David Harrower’s powerful two-hander Blackbird is no easy ride, even for experienced actors. But its minimal requirements — a room, some chairs, a bit of rubbish and a few actors — make it the perfect choice for Fringe. First premiering in 2005 at the world famous Edinburgh Fringe Festival, it has since travelled around the world with some very well-known actors inhabiting its characters.
For the Sydney Fringe this year, Throwing Shade Co. have put together an ambitious little production, directed by Andrew Langcake, with Eleanor Ryan, William Jordan and Grace Truman.
Blackbird tells the story of Una and Ray. She turns up at his workplace unannounced, having seen his picture in a magazine. The two were in a relationship fifteen years ago, when she was 12 and he was 40. Then Ray got cold feet and fled, and they haven’t seen each other since. Until now.
After some years in prison, Ray moved on and made a new life for himself, created a new identity. For Una, still living in the same family home, it couldn’t have been more different. And now she wants answers.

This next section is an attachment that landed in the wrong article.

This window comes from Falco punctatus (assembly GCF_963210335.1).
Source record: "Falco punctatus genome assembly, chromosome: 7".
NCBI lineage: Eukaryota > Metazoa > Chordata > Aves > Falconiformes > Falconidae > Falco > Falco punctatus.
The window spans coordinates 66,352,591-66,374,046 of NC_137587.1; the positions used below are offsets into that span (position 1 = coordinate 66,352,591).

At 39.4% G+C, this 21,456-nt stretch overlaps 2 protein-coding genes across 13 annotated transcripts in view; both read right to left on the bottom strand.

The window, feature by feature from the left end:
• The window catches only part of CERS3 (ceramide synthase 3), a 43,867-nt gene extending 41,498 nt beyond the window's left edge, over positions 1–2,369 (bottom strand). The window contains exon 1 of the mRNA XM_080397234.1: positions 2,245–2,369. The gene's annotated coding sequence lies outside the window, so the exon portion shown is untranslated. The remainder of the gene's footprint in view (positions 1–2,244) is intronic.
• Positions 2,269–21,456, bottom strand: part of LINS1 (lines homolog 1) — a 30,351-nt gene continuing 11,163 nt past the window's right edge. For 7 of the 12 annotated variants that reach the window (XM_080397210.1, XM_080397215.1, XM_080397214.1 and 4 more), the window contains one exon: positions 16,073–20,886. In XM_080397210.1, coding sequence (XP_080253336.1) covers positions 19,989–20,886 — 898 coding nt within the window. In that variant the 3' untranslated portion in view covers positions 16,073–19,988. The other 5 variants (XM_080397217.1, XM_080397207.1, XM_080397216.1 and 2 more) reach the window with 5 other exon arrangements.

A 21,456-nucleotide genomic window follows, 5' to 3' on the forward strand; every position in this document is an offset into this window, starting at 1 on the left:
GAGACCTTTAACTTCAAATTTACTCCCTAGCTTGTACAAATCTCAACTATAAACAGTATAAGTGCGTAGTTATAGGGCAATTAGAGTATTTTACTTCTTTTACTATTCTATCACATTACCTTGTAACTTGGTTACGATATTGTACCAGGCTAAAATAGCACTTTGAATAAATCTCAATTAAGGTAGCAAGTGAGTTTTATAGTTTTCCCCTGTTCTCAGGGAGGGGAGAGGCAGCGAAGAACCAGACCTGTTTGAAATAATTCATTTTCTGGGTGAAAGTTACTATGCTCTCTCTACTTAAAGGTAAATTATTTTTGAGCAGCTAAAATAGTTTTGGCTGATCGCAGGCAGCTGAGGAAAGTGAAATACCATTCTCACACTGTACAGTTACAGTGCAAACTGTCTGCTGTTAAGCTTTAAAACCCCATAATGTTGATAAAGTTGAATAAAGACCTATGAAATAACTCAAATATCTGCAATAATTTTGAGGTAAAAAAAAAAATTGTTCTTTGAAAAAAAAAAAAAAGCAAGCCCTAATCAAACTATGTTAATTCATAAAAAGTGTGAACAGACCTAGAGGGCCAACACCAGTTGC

Inspired in part by the crimes of sex offender Tony Studebaker, Harrower’s script is dark and unflinching.
As Una, Ryan is compelling. Her thorough understanding of character is obvious, and she has a strong presence on stage. Jordan as Ray plays the contrast well. Ray is scrambling from the beginning, while Una is in complete control. Together, the two establish a nice tension. But murky direction from Langcake means some of the impact is lost, when the actors get stuck behind the table or wander aimlessly around the room.
Although the playwright is Scottish, there needn’t have been any accents in this production. The performances would have been a lot stronger had the actors been able to use their own voices. Understandably they wanted to stay true to the original text, but in this case it hindered rather than helped.
It’s a great play, and this production certainly has potential. The Off Broadway Festival Hub is a great venue, perfect for this show. With a little more fine-tuning this could be a great piece of theatre.
Alana Kaye – Theatre Now